GILGIT: The Gilgit-Baltistan (G-B) government’s decision to hold a festival has created unrest among nature lovers who feel the event could prove detrimental to the environment.
The area is home to rare wildlife, wildflowers and a wide variety of butterflies.
Outrage followed an advertisement released to newspapers by the tourism department that invited seal quotations for service delivery for a two-day “ecofriendly festival” at Deosai.
The festival is scheduled for August 6 and 7. It is expected to attract local and foreign tourists to Deosai, the world’s second highest plateau.
It was declared a national park in 1993 to protect the Himalayan brown bear and its habitat. The attempt proved to be a success and created a hope for survival of the species in Deosai where its numbers increased from just 19 in 1993 to 40 in 2005. However, the bear still remains endangered in 2016.
“This is a ridiculous decision as it will destroy the habitat of many creatures,” Waseem Samad, a natural lover and civil society activist¸ said. He spearheaded campaigns on social media to save nature.
In one of his posts, Samad argued,“No country in the world would arrange [such] a festival at a place blessed with biodiversity without prior risk assessment.”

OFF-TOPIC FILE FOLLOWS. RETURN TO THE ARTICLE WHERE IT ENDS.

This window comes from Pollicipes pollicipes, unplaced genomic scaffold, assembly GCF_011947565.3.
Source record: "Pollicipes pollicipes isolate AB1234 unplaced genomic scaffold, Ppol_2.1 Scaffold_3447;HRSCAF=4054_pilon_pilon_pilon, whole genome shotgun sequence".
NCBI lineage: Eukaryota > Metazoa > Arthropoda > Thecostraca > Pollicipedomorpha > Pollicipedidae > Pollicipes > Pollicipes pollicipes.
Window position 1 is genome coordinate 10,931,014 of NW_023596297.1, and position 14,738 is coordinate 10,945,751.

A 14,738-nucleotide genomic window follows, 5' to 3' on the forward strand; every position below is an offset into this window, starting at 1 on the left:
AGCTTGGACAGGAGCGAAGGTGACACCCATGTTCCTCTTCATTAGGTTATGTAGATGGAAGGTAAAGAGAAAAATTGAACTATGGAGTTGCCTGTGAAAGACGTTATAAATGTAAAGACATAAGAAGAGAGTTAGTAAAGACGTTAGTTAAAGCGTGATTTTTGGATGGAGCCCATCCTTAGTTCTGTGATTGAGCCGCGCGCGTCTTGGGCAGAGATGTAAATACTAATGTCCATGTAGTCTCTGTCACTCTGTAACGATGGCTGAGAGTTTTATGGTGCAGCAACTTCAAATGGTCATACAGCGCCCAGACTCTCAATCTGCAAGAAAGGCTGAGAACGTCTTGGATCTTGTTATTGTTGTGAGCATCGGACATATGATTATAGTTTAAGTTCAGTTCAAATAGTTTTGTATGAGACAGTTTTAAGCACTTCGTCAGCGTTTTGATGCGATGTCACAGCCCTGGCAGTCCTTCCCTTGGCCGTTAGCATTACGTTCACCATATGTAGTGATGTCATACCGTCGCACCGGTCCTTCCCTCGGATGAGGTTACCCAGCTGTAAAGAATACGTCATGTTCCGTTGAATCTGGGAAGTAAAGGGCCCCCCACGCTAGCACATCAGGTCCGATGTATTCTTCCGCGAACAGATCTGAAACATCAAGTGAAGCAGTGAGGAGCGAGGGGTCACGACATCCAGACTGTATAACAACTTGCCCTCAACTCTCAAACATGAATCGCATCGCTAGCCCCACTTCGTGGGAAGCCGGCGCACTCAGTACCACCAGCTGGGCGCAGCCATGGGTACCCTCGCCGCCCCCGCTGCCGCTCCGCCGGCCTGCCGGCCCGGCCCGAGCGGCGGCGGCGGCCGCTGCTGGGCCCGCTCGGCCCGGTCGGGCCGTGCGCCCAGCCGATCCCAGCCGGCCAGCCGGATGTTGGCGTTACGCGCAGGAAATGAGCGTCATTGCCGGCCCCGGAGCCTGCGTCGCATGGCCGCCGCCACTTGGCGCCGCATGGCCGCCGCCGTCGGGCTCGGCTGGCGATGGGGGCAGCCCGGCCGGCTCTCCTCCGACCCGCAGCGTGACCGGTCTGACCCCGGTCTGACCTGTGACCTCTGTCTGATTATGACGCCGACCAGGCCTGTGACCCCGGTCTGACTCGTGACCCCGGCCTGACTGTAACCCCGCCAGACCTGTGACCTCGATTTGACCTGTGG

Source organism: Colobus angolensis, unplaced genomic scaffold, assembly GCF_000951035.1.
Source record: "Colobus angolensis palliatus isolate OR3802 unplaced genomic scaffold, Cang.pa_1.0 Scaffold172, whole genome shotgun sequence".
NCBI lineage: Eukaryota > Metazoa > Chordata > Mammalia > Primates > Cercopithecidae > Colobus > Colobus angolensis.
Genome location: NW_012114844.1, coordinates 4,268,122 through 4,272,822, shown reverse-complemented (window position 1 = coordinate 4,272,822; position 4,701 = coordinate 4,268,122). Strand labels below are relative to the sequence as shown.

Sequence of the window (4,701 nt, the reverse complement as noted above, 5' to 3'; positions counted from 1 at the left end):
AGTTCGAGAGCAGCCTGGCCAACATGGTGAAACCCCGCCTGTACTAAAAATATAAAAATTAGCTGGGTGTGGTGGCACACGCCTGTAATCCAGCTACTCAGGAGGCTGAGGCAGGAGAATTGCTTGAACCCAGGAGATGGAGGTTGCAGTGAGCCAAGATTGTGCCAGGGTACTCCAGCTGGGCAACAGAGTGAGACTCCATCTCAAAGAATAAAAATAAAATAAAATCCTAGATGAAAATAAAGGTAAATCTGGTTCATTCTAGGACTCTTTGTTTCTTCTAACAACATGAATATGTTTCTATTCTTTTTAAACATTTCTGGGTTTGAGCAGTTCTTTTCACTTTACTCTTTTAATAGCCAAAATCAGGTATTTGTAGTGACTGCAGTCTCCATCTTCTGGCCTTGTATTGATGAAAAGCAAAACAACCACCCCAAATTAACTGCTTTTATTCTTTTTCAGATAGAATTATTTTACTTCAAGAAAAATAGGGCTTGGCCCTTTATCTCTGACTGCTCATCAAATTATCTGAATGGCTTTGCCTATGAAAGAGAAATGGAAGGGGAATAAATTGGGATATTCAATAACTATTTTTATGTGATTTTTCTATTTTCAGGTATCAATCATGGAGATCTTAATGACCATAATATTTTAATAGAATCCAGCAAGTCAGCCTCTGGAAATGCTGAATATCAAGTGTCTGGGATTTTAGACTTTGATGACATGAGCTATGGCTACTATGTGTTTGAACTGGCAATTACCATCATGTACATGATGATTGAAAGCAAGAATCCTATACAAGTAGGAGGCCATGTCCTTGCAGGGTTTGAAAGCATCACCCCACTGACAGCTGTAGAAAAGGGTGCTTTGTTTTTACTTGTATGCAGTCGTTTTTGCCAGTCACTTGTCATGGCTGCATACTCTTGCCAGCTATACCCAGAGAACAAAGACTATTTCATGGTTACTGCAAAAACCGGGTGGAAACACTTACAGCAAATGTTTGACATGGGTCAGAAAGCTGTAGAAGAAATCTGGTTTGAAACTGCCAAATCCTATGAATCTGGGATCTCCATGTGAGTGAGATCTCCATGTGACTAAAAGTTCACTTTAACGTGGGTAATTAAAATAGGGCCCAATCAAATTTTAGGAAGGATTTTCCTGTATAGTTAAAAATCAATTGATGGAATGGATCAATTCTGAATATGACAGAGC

He said playing polo, beating drums and dancing in middle of Deosai will only pollute the fragile environment. The pages on the social media attracted comments which disapproved of the festival on the plateau.
Karim Tahir, a conservationist, urged authorities to respect international laws, to which Pakistan is a signatory, that ban such activities inside a national park.
“Wildlife has rights and it is our responsibly to protect those [species] which have been declared threatened or endangered.”
A government official, on the other hand, said the activity would be ecofriendly. However, details were yet to be finalised. In 2015, the government planned a car rally in the same area, but later suspended the race for reasons yet to be made public.
The Deosai plains are also home to the Himalayan ibex, red fox, golden marmot, locally called the Phia, grey wolf, Ladakh urial, snow leopard and over 124 resident and migratory birds.
Published in The Express Tribune, July 6th, 2016.
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